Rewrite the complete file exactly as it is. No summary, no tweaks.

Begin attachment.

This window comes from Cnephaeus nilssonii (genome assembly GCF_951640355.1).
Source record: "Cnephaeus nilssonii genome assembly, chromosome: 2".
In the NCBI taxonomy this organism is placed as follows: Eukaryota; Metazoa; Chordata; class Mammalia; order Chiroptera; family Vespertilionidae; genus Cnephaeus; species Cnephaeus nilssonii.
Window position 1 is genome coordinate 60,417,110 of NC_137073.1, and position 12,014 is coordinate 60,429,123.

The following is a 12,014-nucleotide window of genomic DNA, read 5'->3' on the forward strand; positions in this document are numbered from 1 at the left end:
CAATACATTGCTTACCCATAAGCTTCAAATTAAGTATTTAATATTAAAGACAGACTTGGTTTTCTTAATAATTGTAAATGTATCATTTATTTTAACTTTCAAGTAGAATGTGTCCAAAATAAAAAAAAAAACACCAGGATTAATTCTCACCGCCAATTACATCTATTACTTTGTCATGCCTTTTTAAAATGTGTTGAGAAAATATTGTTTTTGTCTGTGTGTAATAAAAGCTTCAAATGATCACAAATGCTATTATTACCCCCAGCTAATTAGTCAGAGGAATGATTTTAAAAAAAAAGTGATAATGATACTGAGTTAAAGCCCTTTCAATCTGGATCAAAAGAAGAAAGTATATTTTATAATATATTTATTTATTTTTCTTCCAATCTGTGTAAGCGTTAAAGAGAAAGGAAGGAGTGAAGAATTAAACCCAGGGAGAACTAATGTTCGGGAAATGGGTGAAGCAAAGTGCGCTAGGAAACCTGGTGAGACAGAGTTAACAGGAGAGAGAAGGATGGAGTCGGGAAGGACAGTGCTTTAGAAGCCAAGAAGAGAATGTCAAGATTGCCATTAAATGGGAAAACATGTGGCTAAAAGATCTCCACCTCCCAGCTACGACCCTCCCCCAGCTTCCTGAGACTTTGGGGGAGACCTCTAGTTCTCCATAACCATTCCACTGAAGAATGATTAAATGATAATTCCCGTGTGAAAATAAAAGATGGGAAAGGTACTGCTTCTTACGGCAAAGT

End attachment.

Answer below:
This window comes from Cnephaeus nilssonii (genome assembly GCF_951640355.1).
Source record: "Cnephaeus nilssonii genome assembly, chromosome: 2".
In the NCBI taxonomy this organism is placed as follows: Eukaryota; Metazoa; Chordata; class Mammalia; order Chiroptera; family Vespertilionidae; genus Cnephaeus; species Cnephaeus nilssonii.
Window position 1 is genome coordinate 60,417,110 of NC_137073.1, and position 12,014 is coordinate 60,429,123.

The following is a 12,014-nucleotide window of genomic DNA, read 5'->3' on the forward strand; positions in this document are numbered from 1 at the left end:
CAATACATTGCTTACCCATAAGCTTCAAATTAAGTATTTAATATTAAAGACAGACTTGGTTTTCTTAATAATTGTAAATGTATCATTTATTTTAACTTTCAAGTAGAATGTGTCCAAAATAAAAAAAAAAACACCAGGATTAATTCTCACCGCCAATTACATCTATTACTTTGTCATGCCTTTTTAAAATGTGTTGAGAAAATATTGTTTTTGTCTGTGTGTAATAAAAGCTTCAAATGATCACAAATGCTATTATTACCCCCAGCTAATTAGTCAGAGGAATGATTTTAAAAAAAAAGTGATAATGATACTGAGTTAAAGCCCTTTCAATCTGGATCAAAAGAAGAAAGTATATTTTATAATATATTTATTTATTTTTCTTCCAATCTGTGTAAGCGTTAAAGAGAAAGGAAGGAGTGAAGAATTAAACCCAGGGAGAACTAATGTTCGGGAAATGGGTGAAGCAAAGTGCGCTAGGAAACCTGGTGAGACAGAGTTAACAGGAGAGAGAAGGATGGAGTCGGGAAGGACAGTGCTTTAGAAGCCAAGAAGAGAATGTCAAGATTGCCATTAAATGGGAAAACATGTGGCTAAAAGATCTCCACCTCCCAGCTACGACCCTCCCCCAGCTTCCTGAGACTTTGGGGGAGACCTCTAGTTCTCCATAACCATTCCACTGAAGAATGATTAAATGATAATTCCCGTGTGAAAATAAAAGATGGGAAAGGTACTGCTTCTTACGGCAAAGT